There’s a lot of fun to be had when owning a puppy, but for some of us, an older dog can make the perfect companion. Senior dogs for seniors can provide the perfect level of love and companionship. Tim Falk reports.
Loving companion to Barbara Gabogrecan, 67, and her husband Pete, 65, Cameo is one senior pooch who loves human company and plenty of cuddles. Now 12 years old, this Cavalier King Charles Spaniel is deaf but otherwise in good spirits. “Originally she was my mum’s dog but Mum passed away late last year aged 91,” Barbara says. “Her last two months were spent in a nursing home and I took Cameo with me to visit her. Cameo would lie down beside Mum on the bed and Mum would manage to lift a finger to pat her paw.”
Barbara says Cameo is a typical “sweetheart” — she does not insist on anything except love, cuddles and tummy tickles. “Pete has a chronic back condition and is bedridden for days at a time. He also has to have a knee replaced and when he is out of bed, he is in a wheelchair. Cameo spends all her time sleeping with him, either on the bed or the lounge beside him,” Barbara says.
But it’s not only Pete that Cameo looks after. Barbara herself has had to recover from a stroke and a brain tumour, and she says her pets (she and Pete also own a five-year-old Cavalier and a cat) played a huge part in helping her get back on her feet.
“When I came home after surgery, Pete was suffering from his back. As he was bedridden upstairs (and I wasn’t supposed to climb stairs), I had to prepare all his food and drink and get it upstairs to him. I found I had to stop about every three stairs and rest — there are 14 stairs — and the dogs slowly went up with me. Every time I stopped, they stopped and did not rush past me as they usually do. They seemed to understand that I was not quite right and they emotionally helped me through this tough time,” Barbara explains.
And for the stage Pete and Barbara are at now in their lives, Cameo makes the perfect companion. “It is quite unusual the way she sits on our knee and puts her head against our chest, then tilts her head back so that she is gazing at our eyes,” Barbara says.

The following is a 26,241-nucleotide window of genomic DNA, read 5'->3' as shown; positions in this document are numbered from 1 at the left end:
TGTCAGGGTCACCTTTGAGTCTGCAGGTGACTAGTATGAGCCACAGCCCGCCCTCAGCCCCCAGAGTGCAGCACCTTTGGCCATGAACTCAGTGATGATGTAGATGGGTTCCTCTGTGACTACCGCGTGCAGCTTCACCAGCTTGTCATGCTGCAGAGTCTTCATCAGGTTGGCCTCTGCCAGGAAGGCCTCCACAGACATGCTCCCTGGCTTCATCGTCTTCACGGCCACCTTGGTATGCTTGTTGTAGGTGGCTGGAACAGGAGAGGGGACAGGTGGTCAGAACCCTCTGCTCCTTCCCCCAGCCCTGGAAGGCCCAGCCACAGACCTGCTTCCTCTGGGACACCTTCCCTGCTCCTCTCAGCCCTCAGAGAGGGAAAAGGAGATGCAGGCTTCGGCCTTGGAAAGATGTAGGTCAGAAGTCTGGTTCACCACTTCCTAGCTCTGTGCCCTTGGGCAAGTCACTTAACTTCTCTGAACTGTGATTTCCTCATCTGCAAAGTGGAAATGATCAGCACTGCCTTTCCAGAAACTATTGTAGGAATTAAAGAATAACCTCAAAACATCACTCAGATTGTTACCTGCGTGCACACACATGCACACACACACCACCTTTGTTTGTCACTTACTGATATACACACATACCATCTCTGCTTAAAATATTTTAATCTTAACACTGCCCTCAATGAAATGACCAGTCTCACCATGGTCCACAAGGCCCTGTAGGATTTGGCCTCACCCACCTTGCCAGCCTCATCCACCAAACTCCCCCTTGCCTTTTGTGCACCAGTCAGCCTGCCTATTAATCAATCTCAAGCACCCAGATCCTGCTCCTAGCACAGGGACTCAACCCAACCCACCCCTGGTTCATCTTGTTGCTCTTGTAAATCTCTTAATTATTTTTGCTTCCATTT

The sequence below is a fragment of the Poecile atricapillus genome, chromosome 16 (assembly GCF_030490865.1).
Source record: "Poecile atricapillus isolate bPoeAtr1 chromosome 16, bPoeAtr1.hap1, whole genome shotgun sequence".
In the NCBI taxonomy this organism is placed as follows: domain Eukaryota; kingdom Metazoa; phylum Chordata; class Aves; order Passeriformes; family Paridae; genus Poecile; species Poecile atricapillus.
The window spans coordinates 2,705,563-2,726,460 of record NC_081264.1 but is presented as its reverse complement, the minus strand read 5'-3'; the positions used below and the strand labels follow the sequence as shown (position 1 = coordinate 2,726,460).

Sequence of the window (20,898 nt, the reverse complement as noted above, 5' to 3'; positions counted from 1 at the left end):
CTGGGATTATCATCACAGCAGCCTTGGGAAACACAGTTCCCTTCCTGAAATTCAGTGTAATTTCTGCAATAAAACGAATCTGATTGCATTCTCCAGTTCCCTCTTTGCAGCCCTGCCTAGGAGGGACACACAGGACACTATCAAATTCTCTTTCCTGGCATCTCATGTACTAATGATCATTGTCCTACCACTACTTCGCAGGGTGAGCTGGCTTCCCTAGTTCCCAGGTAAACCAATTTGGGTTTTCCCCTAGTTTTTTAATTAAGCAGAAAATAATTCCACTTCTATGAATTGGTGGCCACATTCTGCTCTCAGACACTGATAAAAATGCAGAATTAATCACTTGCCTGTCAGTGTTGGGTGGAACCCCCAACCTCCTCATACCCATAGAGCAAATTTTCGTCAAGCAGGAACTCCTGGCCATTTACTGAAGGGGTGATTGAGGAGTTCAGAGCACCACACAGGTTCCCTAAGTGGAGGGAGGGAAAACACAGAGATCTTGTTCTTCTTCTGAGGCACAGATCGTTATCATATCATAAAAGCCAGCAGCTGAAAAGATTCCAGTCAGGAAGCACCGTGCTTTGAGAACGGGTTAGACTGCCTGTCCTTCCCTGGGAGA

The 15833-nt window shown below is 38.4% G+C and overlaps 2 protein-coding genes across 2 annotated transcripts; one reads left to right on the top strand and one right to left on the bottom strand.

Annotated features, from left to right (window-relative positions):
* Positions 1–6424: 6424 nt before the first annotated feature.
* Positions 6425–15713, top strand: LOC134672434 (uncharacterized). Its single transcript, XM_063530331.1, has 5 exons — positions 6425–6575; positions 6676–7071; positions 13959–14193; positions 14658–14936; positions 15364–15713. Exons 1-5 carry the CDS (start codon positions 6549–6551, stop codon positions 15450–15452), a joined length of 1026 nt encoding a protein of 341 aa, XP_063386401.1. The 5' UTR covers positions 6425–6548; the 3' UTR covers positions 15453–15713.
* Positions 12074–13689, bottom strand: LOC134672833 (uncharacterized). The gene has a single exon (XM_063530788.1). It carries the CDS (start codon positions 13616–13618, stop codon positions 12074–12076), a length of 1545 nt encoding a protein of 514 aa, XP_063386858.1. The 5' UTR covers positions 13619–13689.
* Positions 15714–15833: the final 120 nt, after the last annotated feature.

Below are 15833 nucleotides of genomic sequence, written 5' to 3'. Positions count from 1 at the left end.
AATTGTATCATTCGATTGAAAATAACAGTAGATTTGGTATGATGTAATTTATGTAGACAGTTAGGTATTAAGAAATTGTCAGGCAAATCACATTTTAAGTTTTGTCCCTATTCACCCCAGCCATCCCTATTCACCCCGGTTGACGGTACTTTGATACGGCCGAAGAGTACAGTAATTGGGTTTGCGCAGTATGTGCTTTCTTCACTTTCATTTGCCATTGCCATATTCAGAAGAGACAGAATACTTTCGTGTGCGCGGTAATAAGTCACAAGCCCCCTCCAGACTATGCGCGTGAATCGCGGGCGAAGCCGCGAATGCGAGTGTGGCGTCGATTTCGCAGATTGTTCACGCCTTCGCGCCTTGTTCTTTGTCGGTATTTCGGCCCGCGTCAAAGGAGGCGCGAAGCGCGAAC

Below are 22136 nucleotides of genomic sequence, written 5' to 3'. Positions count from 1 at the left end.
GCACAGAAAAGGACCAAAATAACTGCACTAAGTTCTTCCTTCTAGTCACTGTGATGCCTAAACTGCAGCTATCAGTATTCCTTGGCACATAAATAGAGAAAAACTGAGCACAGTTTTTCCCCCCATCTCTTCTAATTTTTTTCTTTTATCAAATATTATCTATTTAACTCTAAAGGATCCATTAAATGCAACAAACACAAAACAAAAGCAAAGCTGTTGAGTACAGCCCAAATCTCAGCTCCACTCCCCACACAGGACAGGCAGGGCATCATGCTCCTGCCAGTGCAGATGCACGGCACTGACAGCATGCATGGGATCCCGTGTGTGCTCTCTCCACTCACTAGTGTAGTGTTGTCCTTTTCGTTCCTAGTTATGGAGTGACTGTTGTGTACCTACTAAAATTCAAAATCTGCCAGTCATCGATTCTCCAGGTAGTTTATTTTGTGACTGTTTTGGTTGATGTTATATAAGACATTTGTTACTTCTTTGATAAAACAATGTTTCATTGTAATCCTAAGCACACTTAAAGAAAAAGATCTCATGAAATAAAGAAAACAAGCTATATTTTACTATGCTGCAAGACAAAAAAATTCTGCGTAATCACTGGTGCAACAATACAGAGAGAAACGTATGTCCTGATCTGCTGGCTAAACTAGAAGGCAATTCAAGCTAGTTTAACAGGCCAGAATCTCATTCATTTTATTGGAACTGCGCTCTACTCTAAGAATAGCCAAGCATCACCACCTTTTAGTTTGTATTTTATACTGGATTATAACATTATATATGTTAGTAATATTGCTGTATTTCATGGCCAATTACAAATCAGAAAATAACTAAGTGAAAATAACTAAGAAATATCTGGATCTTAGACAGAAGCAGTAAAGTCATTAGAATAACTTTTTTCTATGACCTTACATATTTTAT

“Being able to pet her and have her respond in such a loving way certainly makes us feel good. She also is a great companion, as all dogs are, but with us all being older there is a sense of peace between us.”
Meet Blue, a seven-year-old Siberian Husky who has a very special job. As well as being a loving companion to his owner, Martine Sloper, Blue has a very important job as a Delta Society Therapy Pet. Since 2008, Blue has made weekly visits to the Elouera Gardens Christian Retirement Village in Cherrybrook, NSW, to act as a sort of furry therapist for the village’s residents.
“Blue brings great comfort and joy to the residents who eagerly await his visits,” Martine says. “Many believe that he is actually their dog and that I am simply his caretaker. They take great interest in Blue’s wellbeing and activities.
“I am particularly fond of the greeting we often receive: ‘Blue is here! And the dog girl, too!’ I am like the caped crusader’s sidekick. It is a fabulous feeling to bring so much joy and happiness to the lives of others.”
For his part, the gentle and placid Blue just laps up all the attention. “Blue is brushed and given small treats, which I supply, though the occasional Arnott’s biscuit is ‘accidentally’ dropped on the floor for him,” Martine says.
“The tactile experience of patting Blue and running fingers through his velvety soft fur is particularly comforting and enriching. Blue is gentle with those who are frail and playful with others. Conversation becomes animated and stories are told of remarkable canines that have brightened their lives. Blue will often join in the discussion with his Husky-style chatter. Blue’s ‘talking’ is a great source of amusement for the residents. Many complain of having cold feet so that he can rest his head on them to warm them.”
Blue has also done volunteer work at Hornsby Hospital and helps with the puppy preschool classes at Normanhurst Vet Practice. Unsurprisingly, Martine can’t help but sing the praises of her remarkable pooch. “Blue provides a wonderful diversion, offers hope and gives love,” she says.